Question about research insights & pain points

When you get insights from doing user research are general insights fine? For example if you get wants and needs but no pain points, is that fine or are pain points a must too?


Wants and needs are usually indicative of pain points. They’re symptoms of a problem (though rarely are they descriptive of the problem itself). Use these as starting points to dig deeper.

There’s the old rule of asking “Why?” five times to get to the source of a problem, and that may work well here. Dig down below the surface to find the root of the problem, and keep asking why until you get there. Don’t assume you know the reasoning behind requests. Eliciting further information may help you get better, unexpected, and actionable feedback.


Great question.

100% second @dougcollins on the 5 Whys.

My additional thoughts: Personally I’ve found making the findings into “To dos” is most helpful when sharing out results.

I almost put out a set of results with the general point:

“People starting looking for products most often on Google.”

Everyone generally knows this, so it’s less helpful as an insight. UX Research can give a lot of “duh” moments because it often confirms things which seem obvious but were never verified.

We noticed when people were using Google, supplemental pages about the product were showing up first in the results. So I changed it to:

“Optimize SEO strategy for Product pages to enhance external search results (Protocols + Tech Manuals appeared first).”

Sometimes the finding might be, as Doug suggested, “Do a follow up activity to learn more about ________.”

I’d advocate it’s always okay to say the research showed we came up short of a clear answer as opposed to pretending we learned all we needed.

Keep up the good work!


Can not fully agree with this. When I started digging into the Pains/Gains thing I was very confused about which needs should be mapped as pains and which are gains. Then I found this article The Practical Guide to Empathy Maps which states:

  • Problems (“Pains”) — Any obstacles worth considering, i.e., an unfamiliarity with technology, or a short attention span.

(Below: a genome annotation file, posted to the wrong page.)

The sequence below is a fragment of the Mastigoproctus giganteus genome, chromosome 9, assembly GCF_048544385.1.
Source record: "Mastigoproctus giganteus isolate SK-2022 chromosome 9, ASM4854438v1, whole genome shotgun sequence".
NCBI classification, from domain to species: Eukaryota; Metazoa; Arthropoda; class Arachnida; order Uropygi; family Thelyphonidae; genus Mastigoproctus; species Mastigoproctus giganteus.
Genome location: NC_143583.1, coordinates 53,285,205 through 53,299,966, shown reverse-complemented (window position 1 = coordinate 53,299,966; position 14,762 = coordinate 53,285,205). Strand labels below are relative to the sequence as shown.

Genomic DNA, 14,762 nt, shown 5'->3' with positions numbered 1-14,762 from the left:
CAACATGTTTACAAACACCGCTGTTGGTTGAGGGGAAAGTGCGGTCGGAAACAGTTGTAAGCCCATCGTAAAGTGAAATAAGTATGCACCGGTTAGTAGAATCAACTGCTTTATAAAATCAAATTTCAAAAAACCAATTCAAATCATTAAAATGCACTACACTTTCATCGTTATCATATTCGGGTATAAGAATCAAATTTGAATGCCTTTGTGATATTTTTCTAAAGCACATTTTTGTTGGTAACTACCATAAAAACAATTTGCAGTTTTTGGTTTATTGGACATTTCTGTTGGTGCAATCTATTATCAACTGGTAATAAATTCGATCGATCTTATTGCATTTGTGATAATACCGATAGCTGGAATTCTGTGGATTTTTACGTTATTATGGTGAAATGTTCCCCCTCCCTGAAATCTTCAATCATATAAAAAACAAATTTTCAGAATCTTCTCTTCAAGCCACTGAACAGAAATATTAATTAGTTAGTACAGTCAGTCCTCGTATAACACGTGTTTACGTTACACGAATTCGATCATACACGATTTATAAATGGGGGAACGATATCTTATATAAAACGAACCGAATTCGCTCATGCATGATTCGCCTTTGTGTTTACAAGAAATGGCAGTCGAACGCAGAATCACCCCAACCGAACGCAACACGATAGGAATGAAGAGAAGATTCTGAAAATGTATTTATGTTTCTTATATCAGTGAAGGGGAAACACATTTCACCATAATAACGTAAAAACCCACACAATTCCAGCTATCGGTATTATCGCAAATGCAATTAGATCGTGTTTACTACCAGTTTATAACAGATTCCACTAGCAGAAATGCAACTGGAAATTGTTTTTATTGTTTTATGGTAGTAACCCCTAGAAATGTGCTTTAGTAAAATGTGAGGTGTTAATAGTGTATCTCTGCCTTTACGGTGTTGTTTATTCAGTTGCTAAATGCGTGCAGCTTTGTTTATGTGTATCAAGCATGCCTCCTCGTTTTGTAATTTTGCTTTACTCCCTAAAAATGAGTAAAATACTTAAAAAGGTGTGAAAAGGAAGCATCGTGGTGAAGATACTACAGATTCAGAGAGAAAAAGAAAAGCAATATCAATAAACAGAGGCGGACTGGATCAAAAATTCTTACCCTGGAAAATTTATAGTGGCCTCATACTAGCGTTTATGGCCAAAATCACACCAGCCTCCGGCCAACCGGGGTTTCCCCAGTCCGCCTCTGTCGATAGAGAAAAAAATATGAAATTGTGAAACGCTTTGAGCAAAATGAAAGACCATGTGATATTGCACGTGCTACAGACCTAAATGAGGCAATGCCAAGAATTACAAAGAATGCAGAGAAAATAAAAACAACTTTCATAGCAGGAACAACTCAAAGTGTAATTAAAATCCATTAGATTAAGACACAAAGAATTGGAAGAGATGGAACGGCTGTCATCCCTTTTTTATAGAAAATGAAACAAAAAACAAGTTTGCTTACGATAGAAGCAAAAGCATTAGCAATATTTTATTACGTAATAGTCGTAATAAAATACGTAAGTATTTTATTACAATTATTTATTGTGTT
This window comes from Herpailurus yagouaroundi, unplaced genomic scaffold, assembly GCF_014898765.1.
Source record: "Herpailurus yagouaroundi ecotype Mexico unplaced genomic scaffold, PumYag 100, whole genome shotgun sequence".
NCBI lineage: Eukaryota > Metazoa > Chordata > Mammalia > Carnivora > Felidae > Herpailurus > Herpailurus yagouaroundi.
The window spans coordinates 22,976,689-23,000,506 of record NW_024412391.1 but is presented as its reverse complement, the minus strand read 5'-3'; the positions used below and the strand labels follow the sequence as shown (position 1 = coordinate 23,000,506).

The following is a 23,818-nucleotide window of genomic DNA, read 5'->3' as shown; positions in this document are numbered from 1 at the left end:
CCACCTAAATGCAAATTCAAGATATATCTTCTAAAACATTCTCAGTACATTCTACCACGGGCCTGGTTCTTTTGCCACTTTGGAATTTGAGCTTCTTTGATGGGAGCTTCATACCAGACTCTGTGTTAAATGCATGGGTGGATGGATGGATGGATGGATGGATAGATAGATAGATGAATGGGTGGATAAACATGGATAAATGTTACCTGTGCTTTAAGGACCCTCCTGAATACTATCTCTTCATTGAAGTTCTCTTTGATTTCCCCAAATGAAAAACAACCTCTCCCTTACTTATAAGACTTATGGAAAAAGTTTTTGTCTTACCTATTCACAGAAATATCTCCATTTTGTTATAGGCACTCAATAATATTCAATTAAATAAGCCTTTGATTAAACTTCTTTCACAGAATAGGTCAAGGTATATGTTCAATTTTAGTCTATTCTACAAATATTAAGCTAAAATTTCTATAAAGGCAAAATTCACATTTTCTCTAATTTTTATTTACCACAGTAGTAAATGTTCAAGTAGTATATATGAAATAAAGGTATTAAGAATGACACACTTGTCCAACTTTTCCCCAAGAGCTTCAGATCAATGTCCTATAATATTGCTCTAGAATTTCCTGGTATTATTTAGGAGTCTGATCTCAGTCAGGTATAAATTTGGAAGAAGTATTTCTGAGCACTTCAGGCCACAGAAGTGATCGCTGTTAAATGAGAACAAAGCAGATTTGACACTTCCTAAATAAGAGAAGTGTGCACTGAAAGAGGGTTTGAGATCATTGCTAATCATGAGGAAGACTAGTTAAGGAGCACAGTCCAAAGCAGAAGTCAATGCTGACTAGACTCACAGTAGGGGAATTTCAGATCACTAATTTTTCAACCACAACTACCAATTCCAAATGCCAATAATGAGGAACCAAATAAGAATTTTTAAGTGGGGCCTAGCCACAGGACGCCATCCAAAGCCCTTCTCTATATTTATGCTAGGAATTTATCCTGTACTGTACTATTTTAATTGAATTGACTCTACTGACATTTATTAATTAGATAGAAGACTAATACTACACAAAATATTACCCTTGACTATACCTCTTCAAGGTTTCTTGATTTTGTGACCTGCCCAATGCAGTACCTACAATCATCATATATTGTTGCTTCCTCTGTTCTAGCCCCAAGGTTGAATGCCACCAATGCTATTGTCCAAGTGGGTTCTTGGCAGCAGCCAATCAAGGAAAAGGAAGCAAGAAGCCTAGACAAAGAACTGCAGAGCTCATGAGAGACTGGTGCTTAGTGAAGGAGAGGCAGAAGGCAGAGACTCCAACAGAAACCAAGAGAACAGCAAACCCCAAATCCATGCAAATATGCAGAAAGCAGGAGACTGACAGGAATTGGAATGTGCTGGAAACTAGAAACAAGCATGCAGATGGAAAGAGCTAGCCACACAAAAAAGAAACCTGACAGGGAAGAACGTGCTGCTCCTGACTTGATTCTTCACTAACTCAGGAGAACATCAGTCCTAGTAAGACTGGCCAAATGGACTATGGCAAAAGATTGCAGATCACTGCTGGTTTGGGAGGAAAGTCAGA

• Goals (“Gains”) — What the user hopes to accomplish, i.e., complete the task within 5 minutes.

And with time I developed the criteria for defining this. If a need is something that is core functionality, that’s a pain. For example, if a user is testing a mobile phone and says something like “I can hardly understand what my interlocutor is saying, I want a good quality of voice call” - that’s a pain. Voice conversation is a crucial functionality for a mobile phone.
If a user says “Why my mobile phone can not automatically upload new photos to my PC when I am at home” - that’s a gain. It is about a user being generally satisfied with core functions but dreaming of something above that.

@ralphc_nyc So, I think that a lack of pain points can mean that you mapped some insights as gains while they are pains. Or that you need to go deeper with your research. Or may be that’s fine and there are no pains indeed. Could be anything :slight_smile:

Great. So the way to know when you got to the source of the problem is when they say something along the lines of " I don’t", “I’m not sure”, etc?


That’s one way. You want behavior and motivations. To Doug’s point, why are they doing this activity? What are they trying to accomplish? If you don’t have any pain points, you haven’t dug deep enough. :slight_smile:

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